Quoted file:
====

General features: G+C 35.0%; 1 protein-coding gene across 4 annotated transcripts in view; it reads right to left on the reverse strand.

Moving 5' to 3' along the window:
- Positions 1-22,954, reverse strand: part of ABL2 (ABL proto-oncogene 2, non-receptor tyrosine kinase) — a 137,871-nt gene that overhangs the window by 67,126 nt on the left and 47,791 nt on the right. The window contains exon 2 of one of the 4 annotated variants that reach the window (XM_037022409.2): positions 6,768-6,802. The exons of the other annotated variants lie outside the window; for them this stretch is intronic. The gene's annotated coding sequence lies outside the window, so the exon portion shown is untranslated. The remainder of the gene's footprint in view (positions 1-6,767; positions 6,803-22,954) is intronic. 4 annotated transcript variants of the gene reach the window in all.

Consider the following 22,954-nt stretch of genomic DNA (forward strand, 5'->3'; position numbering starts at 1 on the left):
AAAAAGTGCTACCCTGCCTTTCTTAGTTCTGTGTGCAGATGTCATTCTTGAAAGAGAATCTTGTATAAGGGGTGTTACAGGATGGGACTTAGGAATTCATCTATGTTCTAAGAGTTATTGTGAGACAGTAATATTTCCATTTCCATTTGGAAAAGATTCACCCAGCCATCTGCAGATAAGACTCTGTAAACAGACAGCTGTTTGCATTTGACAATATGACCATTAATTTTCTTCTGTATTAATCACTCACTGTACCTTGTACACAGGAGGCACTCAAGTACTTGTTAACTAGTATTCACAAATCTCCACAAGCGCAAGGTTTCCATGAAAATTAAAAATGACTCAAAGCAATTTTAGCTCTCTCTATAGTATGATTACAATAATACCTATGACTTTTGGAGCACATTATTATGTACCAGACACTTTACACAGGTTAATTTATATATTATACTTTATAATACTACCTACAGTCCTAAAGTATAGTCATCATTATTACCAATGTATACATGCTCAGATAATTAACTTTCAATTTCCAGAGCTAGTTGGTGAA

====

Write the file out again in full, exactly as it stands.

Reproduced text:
General features: G+C 35.0%; 1 protein-coding gene across 4 annotated transcripts in view; it reads right to left on the reverse strand.

Moving 5' to 3' along the window:
- Positions 1-22,954, reverse strand: part of ABL2 (ABL proto-oncogene 2, non-receptor tyrosine kinase) — a 137,871-nt gene that overhangs the window by 67,126 nt on the left and 47,791 nt on the right. The window contains exon 2 of one of the 4 annotated variants that reach the window (XM_037022409.2): positions 6,768-6,802. The exons of the other annotated variants lie outside the window; for them this stretch is intronic. The gene's annotated coding sequence lies outside the window, so the exon portion shown is untranslated. The remainder of the gene's footprint in view (positions 1-6,767; positions 6,803-22,954) is intronic. 4 annotated transcript variants of the gene reach the window in all.

Consider the following 22,954-nt stretch of genomic DNA (forward strand, 5'->3'; position numbering starts at 1 on the left):
AAAAAGTGCTACCCTGCCTTTCTTAGTTCTGTGTGCAGATGTCATTCTTGAAAGAGAATCTTGTATAAGGGGTGTTACAGGATGGGACTTAGGAATTCATCTATGTTCTAAGAGTTATTGTGAGACAGTAATATTTCCATTTCCATTTGGAAAAGATTCACCCAGCCATCTGCAGATAAGACTCTGTAAACAGACAGCTGTTTGCATTTGACAATATGACCATTAATTTTCTTCTGTATTAATCACTCACTGTACCTTGTACACAGGAGGCACTCAAGTACTTGTTAACTAGTATTCACAAATCTCCACAAGCGCAAGGTTTCCATGAAAATTAAAAATGACTCAAAGCAATTTTAGCTCTCTCTATAGTATGATTACAATAATACCTATGACTTTTGGAGCACATTATTATGTACCAGACACTTTACACAGGTTAATTTATATATTATACTTTATAATACTACCTACAGTCCTAAAGTATAGTCATCATTATTACCAATGTATACATGCTCAGATAATTAACTTTCAATTTCCAGAGCTAGTTGGTGAA